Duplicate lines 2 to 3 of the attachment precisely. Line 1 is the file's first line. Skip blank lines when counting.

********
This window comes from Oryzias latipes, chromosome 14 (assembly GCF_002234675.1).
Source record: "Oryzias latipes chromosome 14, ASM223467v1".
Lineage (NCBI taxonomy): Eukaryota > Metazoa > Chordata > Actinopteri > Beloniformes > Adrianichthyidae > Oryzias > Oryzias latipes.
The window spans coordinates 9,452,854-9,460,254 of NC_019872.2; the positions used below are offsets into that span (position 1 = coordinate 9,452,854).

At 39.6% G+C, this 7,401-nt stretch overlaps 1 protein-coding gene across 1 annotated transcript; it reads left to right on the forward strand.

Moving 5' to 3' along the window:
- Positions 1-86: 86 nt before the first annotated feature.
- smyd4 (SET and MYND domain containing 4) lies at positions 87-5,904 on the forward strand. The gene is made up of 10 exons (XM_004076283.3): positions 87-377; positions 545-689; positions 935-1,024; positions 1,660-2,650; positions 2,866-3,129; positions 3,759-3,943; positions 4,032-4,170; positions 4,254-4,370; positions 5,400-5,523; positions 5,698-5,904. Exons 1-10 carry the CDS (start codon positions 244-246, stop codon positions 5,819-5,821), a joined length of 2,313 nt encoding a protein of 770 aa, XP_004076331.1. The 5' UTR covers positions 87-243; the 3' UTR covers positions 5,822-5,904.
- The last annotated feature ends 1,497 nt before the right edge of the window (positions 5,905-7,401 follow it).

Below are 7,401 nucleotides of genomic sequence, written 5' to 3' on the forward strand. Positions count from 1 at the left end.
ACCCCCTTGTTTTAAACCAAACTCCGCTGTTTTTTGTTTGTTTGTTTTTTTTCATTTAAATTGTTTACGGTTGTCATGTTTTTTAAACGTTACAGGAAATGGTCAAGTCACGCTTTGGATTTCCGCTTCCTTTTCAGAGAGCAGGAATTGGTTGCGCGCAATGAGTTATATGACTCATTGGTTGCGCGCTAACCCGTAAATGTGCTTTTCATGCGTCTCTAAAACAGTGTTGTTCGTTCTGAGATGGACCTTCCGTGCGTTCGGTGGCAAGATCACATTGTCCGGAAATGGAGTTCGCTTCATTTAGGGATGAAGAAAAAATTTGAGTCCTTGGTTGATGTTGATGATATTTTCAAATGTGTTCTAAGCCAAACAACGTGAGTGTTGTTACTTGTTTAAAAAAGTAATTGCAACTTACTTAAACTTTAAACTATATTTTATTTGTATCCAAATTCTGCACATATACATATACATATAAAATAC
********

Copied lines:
Source record: "Oryzias latipes chromosome 14, ASM223467v1".
Lineage (NCBI taxonomy): Eukaryota > Metazoa > Chordata > Actinopteri > Beloniformes > Adrianichthyidae > Oryzias > Oryzias latipes.